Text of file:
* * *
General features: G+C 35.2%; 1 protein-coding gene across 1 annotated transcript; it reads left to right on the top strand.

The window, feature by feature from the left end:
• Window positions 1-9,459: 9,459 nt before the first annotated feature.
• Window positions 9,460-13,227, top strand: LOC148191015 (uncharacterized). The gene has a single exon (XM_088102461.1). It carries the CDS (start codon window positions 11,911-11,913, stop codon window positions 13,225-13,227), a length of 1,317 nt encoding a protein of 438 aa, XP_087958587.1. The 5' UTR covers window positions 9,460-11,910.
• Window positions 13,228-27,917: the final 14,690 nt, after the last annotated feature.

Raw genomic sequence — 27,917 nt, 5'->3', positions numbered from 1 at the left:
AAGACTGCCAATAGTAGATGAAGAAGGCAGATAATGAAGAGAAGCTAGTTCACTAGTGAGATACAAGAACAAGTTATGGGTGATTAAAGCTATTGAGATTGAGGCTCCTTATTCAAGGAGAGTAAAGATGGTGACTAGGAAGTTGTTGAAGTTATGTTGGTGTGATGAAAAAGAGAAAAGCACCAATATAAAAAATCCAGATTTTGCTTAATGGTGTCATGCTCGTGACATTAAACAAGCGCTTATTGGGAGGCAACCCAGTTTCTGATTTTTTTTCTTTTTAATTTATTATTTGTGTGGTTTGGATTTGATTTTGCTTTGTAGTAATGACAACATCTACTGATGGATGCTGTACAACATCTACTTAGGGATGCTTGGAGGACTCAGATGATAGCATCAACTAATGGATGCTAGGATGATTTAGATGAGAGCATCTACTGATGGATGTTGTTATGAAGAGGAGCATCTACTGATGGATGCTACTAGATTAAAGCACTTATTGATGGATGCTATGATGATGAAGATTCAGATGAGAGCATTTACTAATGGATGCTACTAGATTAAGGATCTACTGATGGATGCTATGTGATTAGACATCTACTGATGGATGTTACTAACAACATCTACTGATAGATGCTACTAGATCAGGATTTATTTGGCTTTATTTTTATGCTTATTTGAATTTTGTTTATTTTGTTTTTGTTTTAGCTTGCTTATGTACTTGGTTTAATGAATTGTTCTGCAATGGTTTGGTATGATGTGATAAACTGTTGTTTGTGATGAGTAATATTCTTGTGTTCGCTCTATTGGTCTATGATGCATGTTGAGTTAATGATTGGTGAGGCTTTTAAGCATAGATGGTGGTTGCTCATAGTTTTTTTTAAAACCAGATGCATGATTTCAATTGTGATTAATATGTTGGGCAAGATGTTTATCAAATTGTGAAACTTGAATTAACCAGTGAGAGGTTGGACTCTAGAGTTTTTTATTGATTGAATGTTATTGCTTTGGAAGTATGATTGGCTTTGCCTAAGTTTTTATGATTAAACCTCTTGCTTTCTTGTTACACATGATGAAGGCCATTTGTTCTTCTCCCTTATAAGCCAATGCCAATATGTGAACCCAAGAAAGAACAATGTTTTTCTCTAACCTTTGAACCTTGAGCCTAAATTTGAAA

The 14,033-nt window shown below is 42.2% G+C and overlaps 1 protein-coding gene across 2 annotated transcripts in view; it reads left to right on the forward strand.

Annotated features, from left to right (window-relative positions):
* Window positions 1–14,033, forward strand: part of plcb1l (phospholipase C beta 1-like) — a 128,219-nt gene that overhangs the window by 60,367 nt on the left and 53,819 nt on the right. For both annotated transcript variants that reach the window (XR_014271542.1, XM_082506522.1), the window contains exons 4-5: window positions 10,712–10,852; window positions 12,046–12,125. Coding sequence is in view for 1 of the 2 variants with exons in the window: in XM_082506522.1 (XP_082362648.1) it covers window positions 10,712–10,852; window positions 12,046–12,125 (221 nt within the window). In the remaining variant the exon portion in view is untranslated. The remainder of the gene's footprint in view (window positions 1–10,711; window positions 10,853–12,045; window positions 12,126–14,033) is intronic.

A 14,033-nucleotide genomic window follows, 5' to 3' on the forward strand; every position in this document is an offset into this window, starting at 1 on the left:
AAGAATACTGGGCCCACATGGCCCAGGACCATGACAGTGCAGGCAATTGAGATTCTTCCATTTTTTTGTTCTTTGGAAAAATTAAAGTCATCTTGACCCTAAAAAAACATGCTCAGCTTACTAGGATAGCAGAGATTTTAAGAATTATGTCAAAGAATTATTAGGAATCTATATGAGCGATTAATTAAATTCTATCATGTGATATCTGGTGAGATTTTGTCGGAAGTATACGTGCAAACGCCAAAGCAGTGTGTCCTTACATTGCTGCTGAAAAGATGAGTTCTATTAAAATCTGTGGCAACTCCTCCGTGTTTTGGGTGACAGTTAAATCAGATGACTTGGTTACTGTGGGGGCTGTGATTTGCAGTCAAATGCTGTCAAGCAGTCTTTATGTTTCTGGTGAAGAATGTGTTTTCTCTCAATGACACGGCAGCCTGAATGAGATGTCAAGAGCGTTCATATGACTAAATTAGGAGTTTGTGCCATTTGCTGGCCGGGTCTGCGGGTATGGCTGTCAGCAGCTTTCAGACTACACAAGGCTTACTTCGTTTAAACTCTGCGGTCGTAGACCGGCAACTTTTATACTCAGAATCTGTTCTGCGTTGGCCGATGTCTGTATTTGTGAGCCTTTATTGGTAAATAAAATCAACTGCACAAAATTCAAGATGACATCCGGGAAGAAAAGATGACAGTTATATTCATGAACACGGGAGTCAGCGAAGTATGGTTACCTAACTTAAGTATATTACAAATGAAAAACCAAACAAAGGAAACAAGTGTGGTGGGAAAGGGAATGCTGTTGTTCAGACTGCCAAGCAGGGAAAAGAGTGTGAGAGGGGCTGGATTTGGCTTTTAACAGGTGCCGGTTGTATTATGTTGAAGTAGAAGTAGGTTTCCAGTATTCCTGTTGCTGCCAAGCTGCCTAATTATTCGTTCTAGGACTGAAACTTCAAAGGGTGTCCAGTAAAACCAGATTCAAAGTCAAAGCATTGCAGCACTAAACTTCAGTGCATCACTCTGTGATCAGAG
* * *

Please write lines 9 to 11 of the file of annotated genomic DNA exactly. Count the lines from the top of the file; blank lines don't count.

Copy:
Annotated features, from left to right (window-relative positions):
* Window positions 1–14,033, forward strand: part of plcb1l (phospholipase C beta 1-like) — a 128,219-nt gene that overhangs the window by 60,367 nt on the left and 53,819 nt on the right. For both annotated transcript variants that reach the window (XR_014271542.1, XM_082506522.1), the window contains exons 4-5: window positions 10,712–10,852; window positions 12,046–12,125. Coding sequence is in view for 1 of the 2 variants with exons in the window: in XM_082506522.1 (XP_082362648.1) it covers window positions 10,712–10,852; window positions 12,046–12,125 (221 nt within the window). In the remaining variant the exon portion in view is untranslated. The remainder of the gene's footprint in view (window positions 1–10,711; window positions 10,853–12,045; window positions 12,126–14,033) is intronic.

A 14,033-nucleotide genomic window follows, 5' to 3' on the forward strand; every position in this document is an offset into this window, starting at 1 on the left: